White, with two sugars, lukewarm? Half a dash of milk and one sweetener? We’ve got your back. We remember how much you love your cuppa and we do not disappoint with those warming leaves of glory. Which makes us the very best of hosts – no need to grin and bear it, your empie friend knows how you feel before you do and has used their magical empathetic skills to suss you out.

15. They give great hugs

None of those reserved bodies-barely-touching hugs from us empies – full on close cuddles are our forte. We’ll get all up in your grill and invade your personal space, because that’s where we know we belong.

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16. They stick like glue

You’ll never get rid of an empie once you’ve befriended them. You can have the biggest row and your empie will forgive you immediately – because we know what you’re really feeling, what the fight is really about, and we couldn’t possibly hold it against you when you’re in such emotional distress over the loss of poor Mr Flops, the cutest, most loyal bunny in the country. So kick and scream but you can’t get rid of us that easily – we’ll just hug you into submission for years to come.

Featured photo credit: Flikr, John Remy via flickr.com

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Last Updated on January 15, 2021

7 Ways To Have More Confident Body Language

7 Ways To Have More Confident Body Language

The popular idiomatic saying that “actions speak louder than words” has been around for centuries, but even to this day, most people struggle with at least one area of nonverbal communication. Consequently, many of us aspire to have more confident body language but don’t have the knowledge and tools necessary to change what are largely unconscious behaviors.

Given that others’ perceptions of our competence and confidence are predominantly influenced by what we do with our faces and bodies, it’s important to develop greater self-awareness and consciously practice better posture, stance, eye contact, facial expressions, hand movements, and other aspects of body language.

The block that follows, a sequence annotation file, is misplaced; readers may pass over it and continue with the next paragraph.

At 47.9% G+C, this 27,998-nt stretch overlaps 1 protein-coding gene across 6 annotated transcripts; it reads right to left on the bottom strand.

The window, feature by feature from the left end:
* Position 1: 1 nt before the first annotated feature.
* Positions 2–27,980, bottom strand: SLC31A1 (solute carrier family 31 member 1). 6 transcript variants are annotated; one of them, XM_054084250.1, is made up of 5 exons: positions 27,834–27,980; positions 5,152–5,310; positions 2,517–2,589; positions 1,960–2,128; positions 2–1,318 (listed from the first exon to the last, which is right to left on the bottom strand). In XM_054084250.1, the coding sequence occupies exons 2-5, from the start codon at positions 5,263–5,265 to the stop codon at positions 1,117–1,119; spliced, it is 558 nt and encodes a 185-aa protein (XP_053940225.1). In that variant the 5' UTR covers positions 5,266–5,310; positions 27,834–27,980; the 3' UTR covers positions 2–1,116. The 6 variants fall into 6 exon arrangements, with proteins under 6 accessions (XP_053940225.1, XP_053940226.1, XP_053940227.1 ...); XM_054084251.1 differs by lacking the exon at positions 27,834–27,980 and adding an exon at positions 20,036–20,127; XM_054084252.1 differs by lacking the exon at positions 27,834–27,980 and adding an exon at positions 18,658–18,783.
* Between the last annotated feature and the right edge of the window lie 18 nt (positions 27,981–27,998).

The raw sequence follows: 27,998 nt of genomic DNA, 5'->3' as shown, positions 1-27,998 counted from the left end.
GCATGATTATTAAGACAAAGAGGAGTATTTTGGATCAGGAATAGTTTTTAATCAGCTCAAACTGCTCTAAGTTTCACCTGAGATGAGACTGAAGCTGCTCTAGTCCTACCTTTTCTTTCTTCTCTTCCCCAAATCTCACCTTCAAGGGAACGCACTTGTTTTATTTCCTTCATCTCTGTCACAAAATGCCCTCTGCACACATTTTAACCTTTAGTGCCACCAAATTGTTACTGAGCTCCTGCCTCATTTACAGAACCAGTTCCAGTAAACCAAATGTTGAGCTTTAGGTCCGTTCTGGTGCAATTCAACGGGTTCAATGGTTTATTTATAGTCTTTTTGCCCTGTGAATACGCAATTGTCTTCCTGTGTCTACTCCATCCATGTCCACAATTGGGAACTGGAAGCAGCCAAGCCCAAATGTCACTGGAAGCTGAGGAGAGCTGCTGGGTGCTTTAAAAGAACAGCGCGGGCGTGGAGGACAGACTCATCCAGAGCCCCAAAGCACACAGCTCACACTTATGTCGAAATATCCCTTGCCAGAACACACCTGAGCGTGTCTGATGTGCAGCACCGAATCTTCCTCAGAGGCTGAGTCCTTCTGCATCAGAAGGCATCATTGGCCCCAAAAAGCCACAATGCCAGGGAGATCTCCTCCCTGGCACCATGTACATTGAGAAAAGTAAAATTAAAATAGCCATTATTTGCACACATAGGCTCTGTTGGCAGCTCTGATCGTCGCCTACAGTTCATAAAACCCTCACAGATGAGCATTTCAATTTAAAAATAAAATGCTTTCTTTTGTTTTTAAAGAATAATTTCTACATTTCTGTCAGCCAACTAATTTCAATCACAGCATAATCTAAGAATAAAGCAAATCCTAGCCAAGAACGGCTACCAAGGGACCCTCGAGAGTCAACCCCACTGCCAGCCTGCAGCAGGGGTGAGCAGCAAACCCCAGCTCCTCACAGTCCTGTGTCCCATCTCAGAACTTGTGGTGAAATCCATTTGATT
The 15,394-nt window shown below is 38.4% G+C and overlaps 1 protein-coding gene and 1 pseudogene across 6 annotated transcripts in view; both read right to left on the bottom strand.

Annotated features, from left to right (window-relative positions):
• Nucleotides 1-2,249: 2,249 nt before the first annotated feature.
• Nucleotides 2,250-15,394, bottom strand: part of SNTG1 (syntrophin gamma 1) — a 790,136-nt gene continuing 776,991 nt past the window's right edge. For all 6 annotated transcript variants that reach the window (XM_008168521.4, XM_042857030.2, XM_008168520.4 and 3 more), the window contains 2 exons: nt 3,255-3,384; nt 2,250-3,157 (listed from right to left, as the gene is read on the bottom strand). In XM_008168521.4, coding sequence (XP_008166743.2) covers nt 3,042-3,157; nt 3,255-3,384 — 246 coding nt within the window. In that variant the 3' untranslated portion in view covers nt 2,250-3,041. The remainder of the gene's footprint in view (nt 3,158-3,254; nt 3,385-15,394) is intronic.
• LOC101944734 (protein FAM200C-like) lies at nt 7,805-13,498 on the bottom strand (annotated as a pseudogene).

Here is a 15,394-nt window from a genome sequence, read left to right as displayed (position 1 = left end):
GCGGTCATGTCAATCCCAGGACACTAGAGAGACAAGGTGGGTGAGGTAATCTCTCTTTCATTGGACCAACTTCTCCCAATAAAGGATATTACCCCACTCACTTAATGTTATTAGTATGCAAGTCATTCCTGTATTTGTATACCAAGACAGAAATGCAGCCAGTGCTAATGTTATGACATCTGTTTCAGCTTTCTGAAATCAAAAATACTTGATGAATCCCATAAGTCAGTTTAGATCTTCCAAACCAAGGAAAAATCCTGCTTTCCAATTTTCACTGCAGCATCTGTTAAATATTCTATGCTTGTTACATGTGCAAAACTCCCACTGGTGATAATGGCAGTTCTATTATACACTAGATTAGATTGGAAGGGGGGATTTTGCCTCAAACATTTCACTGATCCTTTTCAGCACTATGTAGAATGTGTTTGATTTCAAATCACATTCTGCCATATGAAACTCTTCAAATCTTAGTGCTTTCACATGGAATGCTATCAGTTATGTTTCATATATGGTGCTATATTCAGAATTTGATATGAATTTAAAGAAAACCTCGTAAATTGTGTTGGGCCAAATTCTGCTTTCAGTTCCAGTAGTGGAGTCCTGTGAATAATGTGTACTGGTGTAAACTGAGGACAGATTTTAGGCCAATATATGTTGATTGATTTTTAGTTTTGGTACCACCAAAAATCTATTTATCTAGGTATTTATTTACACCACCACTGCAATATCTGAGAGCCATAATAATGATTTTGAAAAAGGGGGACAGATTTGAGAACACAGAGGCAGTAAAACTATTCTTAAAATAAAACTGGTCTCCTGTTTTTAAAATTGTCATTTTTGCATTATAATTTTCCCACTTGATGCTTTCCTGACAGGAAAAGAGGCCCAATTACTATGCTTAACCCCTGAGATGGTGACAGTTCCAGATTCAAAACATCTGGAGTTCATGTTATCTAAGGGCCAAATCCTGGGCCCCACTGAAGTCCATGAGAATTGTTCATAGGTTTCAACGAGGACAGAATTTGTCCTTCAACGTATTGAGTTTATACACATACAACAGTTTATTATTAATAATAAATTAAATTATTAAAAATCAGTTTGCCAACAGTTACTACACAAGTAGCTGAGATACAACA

Posture

First things first: how is your posture? Let’s start with a quick self-assessment of your body.

  • Are your shoulders slumped over or rolled back in an upright posture?
  • When you stand up, do you evenly distribute your weight or lean excessively to one side?
  • Does your natural stance place your feet relatively shoulder-width apart or are your feet and legs close together in a closed-off position?
  • When you sit, does your lower back protrude out in a slumped position or maintain a straight, spine-friendly posture in your seat?

All of these are important considerations to make when evaluating and improving your posture and stance, which will lead to more confident body language over time. If you routinely struggle with maintaining good posture, consider buying a posture trainer/corrector, consulting a chiropractor or physical therapist, stretching daily, and strengthening both your core and back muscles.

Facial Expressions

Are you prone to any of the following in personal or professional settings?

  • Bruxism (tight, clenched jaw or grinding teeth)
  • Frowning and/or furrowing brows
  • Avoiding direct eye contact and/or staring at the ground

If you answered “yes” to any of these, then let’s start by examining various ways in which you can project confident body language through your facial expressions.

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1. Understand How Others Perceive Your Facial Expressions

A December 2020 study by UC Berkeley and Google researchers utilized a deep neural network to analyze facial expressions in six million YouTube clips representing people from over 140 countries. The study found that, despite socio-cultural differences, people around the world tended to use about 70% of the same facial expressions in response to different emotional stimuli and situations.[1]

The study’s researchers also published a fascinating interactive map to demonstrate how their machine learning technology assessed various facial expressions and determined subtle differences in emotional responses.

This study highlights the social importance of facial expressions because whether or not we’re consciously aware of them—by gazing into a mirror or your screen on a video conferencing platform—how we present our faces to others can have tremendous impacts on their perceptions of us, our confidence, and our emotional states. This awareness is the essential first step towards

2. Relax Your Face

New research on bruxism and facial tension found the stresses and anxieties of Covid-19 lockdowns led to considerable increases in orofacial pain, jaw-clenching, and teeth grinding, particularly among women.[2]

The National Institute of Dental and Craniofacial Research estimates that more than 10 million Americans alone have temporomandibular joint dysfunction (TMJ syndrome), and facial tension can lead to other complications such as insomnia, wrinkles, dry skin, and dark, puffy bags under your eyes.[3])

To avoid these unpleasant outcomes, start practicing progressive muscle relaxation techniques and taking breaks more frequently throughout the day to moderate facial tension.[4] You should also try out some biofeedback techniques to enhance your awareness of involuntary bodily processes like facial tension and achieve more confident body language as a result.[5]